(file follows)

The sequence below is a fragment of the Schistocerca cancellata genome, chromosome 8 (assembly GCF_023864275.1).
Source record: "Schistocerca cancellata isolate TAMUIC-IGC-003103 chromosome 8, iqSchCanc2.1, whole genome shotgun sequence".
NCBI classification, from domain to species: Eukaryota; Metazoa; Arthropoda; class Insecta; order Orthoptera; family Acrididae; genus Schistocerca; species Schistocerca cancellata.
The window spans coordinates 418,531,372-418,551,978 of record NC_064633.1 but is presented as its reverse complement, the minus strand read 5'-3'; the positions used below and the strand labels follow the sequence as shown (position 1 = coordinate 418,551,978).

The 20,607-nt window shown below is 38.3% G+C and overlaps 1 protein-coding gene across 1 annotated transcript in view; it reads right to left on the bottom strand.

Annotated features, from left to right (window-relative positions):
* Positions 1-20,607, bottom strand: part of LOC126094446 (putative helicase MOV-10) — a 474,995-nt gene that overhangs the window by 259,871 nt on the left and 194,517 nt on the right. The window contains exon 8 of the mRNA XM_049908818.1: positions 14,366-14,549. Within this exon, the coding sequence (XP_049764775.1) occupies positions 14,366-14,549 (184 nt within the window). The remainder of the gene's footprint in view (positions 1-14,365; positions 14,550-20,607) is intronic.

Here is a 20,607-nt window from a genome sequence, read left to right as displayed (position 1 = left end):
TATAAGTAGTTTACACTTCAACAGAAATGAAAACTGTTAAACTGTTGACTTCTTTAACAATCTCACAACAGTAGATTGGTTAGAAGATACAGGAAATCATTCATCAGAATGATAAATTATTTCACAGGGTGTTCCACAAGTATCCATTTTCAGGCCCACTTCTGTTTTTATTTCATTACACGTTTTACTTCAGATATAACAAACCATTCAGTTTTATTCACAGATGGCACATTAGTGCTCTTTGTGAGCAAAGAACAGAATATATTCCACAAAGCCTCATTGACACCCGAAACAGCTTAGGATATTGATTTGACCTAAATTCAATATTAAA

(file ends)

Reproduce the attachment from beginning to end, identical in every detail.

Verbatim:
The sequence below is a fragment of the Schistocerca cancellata genome, chromosome 8 (assembly GCF_023864275.1).
Source record: "Schistocerca cancellata isolate TAMUIC-IGC-003103 chromosome 8, iqSchCanc2.1, whole genome shotgun sequence".
NCBI classification, from domain to species: Eukaryota; Metazoa; Arthropoda; class Insecta; order Orthoptera; family Acrididae; genus Schistocerca; species Schistocerca cancellata.
The window spans coordinates 418,531,372-418,551,978 of record NC_064633.1 but is presented as its reverse complement, the minus strand read 5'-3'; the positions used below and the strand labels follow the sequence as shown (position 1 = coordinate 418,551,978).

The 20,607-nt window shown below is 38.3% G+C and overlaps 1 protein-coding gene across 1 annotated transcript in view; it reads right to left on the bottom strand.

Annotated features, from left to right (window-relative positions):
* Positions 1-20,607, bottom strand: part of LOC126094446 (putative helicase MOV-10) — a 474,995-nt gene that overhangs the window by 259,871 nt on the left and 194,517 nt on the right. The window contains exon 8 of the mRNA XM_049908818.1: positions 14,366-14,549. Within this exon, the coding sequence (XP_049764775.1) occupies positions 14,366-14,549 (184 nt within the window). The remainder of the gene's footprint in view (positions 1-14,365; positions 14,550-20,607) is intronic.

Here is a 20,607-nt window from a genome sequence, read left to right as displayed (position 1 = left end):
TATAAGTAGTTTACACTTCAACAGAAATGAAAACTGTTAAACTGTTGACTTCTTTAACAATCTCACAACAGTAGATTGGTTAGAAGATACAGGAAATCATTCATCAGAATGATAAATTATTTCACAGGGTGTTCCACAAGTATCCATTTTCAGGCCCACTTCTGTTTTTATTTCATTACACGTTTTACTTCAGATATAACAAACCATTCAGTTTTATTCACAGATGGCACATTAGTGCTCTTTGTGAGCAAAGAACAGAATATATTCCACAAAGCCTCATTGACACCCGAAACAGCTTAGGATATTGATTTGACCTAAATTCAATATTAAA